Phnom Penh Post, 04 May 2017
Driving along National Road 6 from Phnom Penh towards Kampong Thom and Siem Reap, one will spot the looming heads of stone serpents – or nagas – on the hundreds of ancient bridges built between the 10th and 14th centuries.
Source: Untampered and intact ancient bridges to stay that way, Post Property, Phnom Penh Post
Heritage experts are at a loss at how to preserve an iconic landmark in Hoi An, the Chua Cau bridge, which is both historic and at the same time still in use.
Chua Cau bridge in Hoi An. Source: Thanh Nien News 20150703
Heads scratched in Hoi An about how to preserve ancient bridge
Thanh Nien News, 03 July 2015
Authorities in the ancient town of Hoi An have yet to find a solution for the preservation of an iconic 400-year-old bridge though its state of repair has been worsening for at least 16 years.
Nguyen Chi Trung, director of the Hoi An Center for Cultural Heritage Management Preservation, said experts are divided over how to restore Chua Cau (Pagoda Bridge) — a complex consisting of a bridge over a small canal and a pagoda on one end.
Trung said on one hand, they suggested “placing the site in a glass cage”, meaning that it should be put under restriction and a new bridge should be built next to it so that visitors can admire it without using it.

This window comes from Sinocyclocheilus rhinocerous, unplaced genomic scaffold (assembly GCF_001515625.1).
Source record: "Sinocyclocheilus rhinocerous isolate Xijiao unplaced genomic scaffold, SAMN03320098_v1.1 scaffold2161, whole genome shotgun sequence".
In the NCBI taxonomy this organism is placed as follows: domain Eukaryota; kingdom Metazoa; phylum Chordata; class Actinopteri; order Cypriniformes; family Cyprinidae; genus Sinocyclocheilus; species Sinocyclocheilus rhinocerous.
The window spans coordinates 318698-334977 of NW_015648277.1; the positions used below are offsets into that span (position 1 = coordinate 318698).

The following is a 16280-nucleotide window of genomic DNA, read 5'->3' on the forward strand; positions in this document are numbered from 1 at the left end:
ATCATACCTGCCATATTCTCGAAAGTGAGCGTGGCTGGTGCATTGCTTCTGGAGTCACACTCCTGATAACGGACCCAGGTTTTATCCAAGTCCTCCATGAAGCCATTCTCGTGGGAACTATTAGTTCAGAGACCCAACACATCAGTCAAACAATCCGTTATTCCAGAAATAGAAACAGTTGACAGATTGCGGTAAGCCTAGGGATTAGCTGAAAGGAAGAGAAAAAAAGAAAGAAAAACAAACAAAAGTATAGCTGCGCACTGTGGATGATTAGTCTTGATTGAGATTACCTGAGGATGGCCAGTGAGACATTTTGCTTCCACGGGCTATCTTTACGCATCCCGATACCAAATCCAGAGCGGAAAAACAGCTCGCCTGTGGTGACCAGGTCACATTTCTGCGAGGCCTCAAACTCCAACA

But others said that the addition of a new bridge would change the whole view, he said.
Yet others said the bridge should be restored but used because it is also a traffic facility.
Full story here.
The second longest wood bridge in the world, Saphan Mon in Thailand’s Kanchanaburi province, reopens last weekend after repairs, having been damaged by the flood season. The longest wooden bridge is also located in Southeast Asia: The U Bein Bridge in Myanmar.
Saphan Mon, Bangkok Post 20141012
Locals add finishing touch to Mon bridge
Bangkok Post, 12 October 2014
Thousands join celebration on reopening of ‘Saphan Mon’ wooden bridge
National News Bureau of Thailand, 18 October 2014
Typhoon Ketsana may have reached Cambodia, but it looks like the ancient Angkoran bridges have withstood both tests of time and nature.
Angkoran bridges withstood natural disasters
Cambodian Express News, 13 October 2009
Translated by Khmerization